Investing in dedicated hydrogen pumps to help future-proof your forecourt businesses demonstrates a significant financial contribution, however experts at Dover Fueling Solutions explain why investing in hydrogen is a worthwhile decision which will pay off in the long run.

Hydrogen hub stock image

Hydrogen remains a central pillar on the road to net zero with the fuel source predicted to make up 22% of final energy demand globally by 2050, states Dover Fueling Solutons.

The company says hydrogen is particularly effective in parts of the economy difficult to decarbonise - such as long-haul transport - with its natural abundance and easy nozzle-to-pump filling dispensation.

With the global fuel cell electric vehicle market expected to be worth USD428.7 billion by 2032, Dover Fueling Solutions believes forecourt owners are wise to invest in dedicated hydrogen pumps to help future-proof their businesses.

The investment also demonstrates a significant financial contribution, however experts at the company claim that this is a sound decision which will pay off in the long run.

How is hydrogen distributed and at what cost?

The distribution of hydrogen is via three main channels: pipelines, high-pressure tube trailers and liquefied hydrogen tankers.

At present, pipes typically remain the least expensive way to deliver large volumes of hydrogen, with 4,300km of pipeline currently in place across the continent and 23.365km predicted by 2030. 

Another option is tube trailers which transport compressed hydrogen gas by truck, rail or sea. This is typically an expensive method and is used for shorter distances of 200 miles or less.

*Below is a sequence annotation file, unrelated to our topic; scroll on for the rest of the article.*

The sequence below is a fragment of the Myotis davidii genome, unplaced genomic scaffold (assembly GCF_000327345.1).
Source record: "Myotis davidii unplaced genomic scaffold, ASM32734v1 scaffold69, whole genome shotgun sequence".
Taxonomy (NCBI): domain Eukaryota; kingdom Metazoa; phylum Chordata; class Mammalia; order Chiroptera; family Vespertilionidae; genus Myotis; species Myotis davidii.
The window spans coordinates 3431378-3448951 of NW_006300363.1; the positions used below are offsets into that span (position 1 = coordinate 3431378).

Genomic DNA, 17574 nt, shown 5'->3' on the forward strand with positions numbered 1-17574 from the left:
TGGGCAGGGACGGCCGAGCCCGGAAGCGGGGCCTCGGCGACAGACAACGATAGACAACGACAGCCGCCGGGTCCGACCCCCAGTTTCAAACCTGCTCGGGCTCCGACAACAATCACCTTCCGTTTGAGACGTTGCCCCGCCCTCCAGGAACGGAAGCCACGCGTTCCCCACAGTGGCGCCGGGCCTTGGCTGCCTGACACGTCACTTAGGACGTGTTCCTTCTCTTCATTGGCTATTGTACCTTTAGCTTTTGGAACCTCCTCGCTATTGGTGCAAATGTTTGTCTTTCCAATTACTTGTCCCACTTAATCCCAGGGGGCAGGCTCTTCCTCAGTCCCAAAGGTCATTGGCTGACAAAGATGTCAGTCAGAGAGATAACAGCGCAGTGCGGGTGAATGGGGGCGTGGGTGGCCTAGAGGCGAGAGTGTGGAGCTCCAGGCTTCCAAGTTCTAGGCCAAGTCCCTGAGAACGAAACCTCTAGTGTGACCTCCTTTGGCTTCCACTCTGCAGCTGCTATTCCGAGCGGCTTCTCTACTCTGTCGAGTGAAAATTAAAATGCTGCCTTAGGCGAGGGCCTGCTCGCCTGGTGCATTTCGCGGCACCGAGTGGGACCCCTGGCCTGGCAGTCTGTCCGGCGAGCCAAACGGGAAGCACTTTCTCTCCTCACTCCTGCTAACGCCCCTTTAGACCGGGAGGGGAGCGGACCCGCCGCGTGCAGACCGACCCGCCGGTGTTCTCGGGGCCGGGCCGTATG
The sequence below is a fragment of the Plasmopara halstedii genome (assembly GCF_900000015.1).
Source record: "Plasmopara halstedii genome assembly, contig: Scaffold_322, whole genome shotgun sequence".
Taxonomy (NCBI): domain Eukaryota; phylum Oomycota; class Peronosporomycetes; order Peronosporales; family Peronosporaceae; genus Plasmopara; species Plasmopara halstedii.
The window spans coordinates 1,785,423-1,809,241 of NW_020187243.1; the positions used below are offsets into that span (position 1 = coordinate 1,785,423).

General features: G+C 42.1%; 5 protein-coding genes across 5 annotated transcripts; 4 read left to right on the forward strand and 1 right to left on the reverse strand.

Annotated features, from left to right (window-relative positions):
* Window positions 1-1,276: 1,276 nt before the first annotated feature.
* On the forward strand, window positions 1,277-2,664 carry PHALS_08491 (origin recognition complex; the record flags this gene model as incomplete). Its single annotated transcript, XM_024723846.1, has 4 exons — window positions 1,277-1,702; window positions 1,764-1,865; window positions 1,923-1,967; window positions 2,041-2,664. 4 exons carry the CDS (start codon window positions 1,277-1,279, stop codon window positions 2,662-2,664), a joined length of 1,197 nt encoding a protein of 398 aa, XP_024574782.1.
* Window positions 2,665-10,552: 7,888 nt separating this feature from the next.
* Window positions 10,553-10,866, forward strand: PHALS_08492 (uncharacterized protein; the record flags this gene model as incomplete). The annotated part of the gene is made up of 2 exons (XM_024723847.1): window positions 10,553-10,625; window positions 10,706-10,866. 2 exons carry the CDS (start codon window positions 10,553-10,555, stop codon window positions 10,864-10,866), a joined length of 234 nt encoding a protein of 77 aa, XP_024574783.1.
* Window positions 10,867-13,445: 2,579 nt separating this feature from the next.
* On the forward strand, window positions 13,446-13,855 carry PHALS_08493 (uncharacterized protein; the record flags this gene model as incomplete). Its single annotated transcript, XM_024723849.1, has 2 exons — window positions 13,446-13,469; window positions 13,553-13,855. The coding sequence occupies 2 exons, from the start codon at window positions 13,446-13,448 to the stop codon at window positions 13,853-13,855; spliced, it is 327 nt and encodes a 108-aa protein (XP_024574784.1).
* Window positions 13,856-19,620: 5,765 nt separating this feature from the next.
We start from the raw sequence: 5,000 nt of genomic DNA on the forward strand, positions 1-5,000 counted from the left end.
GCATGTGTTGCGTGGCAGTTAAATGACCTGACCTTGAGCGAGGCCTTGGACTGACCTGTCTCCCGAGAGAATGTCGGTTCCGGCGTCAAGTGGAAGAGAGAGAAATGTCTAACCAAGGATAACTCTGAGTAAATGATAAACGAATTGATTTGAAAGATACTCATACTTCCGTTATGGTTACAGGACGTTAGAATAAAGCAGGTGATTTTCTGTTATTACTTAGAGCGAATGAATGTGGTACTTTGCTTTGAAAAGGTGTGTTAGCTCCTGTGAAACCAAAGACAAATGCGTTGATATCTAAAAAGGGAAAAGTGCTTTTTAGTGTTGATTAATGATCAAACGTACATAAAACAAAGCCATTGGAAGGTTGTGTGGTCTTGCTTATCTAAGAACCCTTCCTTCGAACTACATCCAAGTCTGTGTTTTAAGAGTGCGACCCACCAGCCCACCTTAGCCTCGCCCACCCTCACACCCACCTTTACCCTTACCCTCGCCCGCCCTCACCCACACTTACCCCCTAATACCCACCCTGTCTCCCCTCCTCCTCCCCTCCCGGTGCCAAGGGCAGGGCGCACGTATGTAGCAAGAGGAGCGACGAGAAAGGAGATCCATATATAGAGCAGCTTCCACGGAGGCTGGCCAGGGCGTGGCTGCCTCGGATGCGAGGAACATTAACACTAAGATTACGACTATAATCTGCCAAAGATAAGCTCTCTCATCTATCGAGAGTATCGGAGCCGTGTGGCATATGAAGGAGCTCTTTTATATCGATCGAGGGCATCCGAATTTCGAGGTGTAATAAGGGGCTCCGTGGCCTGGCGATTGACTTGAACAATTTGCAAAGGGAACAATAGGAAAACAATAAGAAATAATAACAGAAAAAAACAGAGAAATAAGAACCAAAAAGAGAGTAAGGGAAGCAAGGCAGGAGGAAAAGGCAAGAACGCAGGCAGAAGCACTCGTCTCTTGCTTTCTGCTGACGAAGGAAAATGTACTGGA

Liquefied hydrogen tankers are another method used to cool hydrogen to temperatures where it becomes a liquid. This is also typically expensive but can be transported more efficiently and over longer distances too.

In addition to these different logistic methods, the dispensing mechanism is more complicated too due to the various temperatures hydrogen needs to be stored and dispensed at.

As a gas, hydrogen requires storage in high-pressure tanks of around 350-700 bar or 5000 – 10,000 psi. Liquid storage, meanwhile, requires cryogenic temperatures of -252.8 degrees. Both of these can be costly procedures.

So, is all of this expense worth it?

Dover Fueling Solution says championing hydrogen fuel pumps demonstrates a significant investment for forecourts but that isn’t to say it doesn’t make shrewd business sense, particularly given hydrogen’s stratospheric potential.

The International Energy Agency notes that the move towards hydrogen is enjoying “unprecedented momentum” around the world as it finally presents itself as a longstanding clean energy solution.

Of course, to facilitate all of this demand and growth, the sector will need a fully scaled infrastructure which caters to the needs of drivers, be they commercial or consumer. To accommodate, hydrogen refuelling stations are expected to grow by 17% with North America leading the growth.

The hope is that as hydrogen becomes more widely adopted, the cost of hydrogen adoption will fall dramatically. This will be in part due to technological improvements across the sector including renewable energy generation and declining costs of hydrogen electrolysis. 

Given its potential to decarbonise heavy industry, the fuel is likely to see an abundance of private investment which should improve infrastructure across the continent, according to DFS.

The company concludes that while the initial financial outlay may be daunting for some station owners, the hydrogen market demonstrates enough growth to merit the investment.